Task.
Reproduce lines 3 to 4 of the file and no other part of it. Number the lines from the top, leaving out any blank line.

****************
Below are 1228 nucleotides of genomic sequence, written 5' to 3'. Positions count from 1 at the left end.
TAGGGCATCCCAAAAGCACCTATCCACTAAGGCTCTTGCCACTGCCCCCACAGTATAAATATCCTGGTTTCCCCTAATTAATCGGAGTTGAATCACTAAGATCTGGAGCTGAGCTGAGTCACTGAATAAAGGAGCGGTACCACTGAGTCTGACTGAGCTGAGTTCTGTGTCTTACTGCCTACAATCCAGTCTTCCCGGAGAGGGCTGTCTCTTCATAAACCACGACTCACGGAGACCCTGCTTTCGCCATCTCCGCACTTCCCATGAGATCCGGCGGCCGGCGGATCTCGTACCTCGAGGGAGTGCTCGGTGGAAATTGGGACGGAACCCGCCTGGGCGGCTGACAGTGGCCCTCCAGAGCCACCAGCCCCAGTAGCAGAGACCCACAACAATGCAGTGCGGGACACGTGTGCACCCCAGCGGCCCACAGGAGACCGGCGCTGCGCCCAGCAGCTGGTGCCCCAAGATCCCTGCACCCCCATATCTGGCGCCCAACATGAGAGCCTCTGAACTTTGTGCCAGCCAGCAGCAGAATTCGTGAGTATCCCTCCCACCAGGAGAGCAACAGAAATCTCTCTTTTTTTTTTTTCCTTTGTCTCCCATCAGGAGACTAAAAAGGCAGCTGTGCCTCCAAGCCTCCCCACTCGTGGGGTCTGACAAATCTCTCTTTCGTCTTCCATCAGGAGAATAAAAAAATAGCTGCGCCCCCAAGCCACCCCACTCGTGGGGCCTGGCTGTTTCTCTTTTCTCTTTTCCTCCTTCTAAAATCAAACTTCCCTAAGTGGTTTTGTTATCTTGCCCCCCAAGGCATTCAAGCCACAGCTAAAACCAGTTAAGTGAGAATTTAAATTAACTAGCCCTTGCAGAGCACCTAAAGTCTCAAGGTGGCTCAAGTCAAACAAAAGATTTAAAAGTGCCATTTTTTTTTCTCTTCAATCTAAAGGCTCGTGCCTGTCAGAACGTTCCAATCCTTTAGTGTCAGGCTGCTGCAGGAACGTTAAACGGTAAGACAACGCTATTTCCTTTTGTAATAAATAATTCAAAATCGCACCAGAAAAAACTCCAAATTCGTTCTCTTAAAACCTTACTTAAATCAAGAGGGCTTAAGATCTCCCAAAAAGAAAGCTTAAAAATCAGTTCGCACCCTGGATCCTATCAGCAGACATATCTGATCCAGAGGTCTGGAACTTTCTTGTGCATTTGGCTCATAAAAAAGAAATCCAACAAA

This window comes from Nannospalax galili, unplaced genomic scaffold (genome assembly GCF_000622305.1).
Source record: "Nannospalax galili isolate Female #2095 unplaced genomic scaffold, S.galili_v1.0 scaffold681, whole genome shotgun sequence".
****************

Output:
This window comes from Nannospalax galili, unplaced genomic scaffold (genome assembly GCF_000622305.1).
Source record: "Nannospalax galili isolate Female #2095 unplaced genomic scaffold, S.galili_v1.0 scaffold681, whole genome shotgun sequence".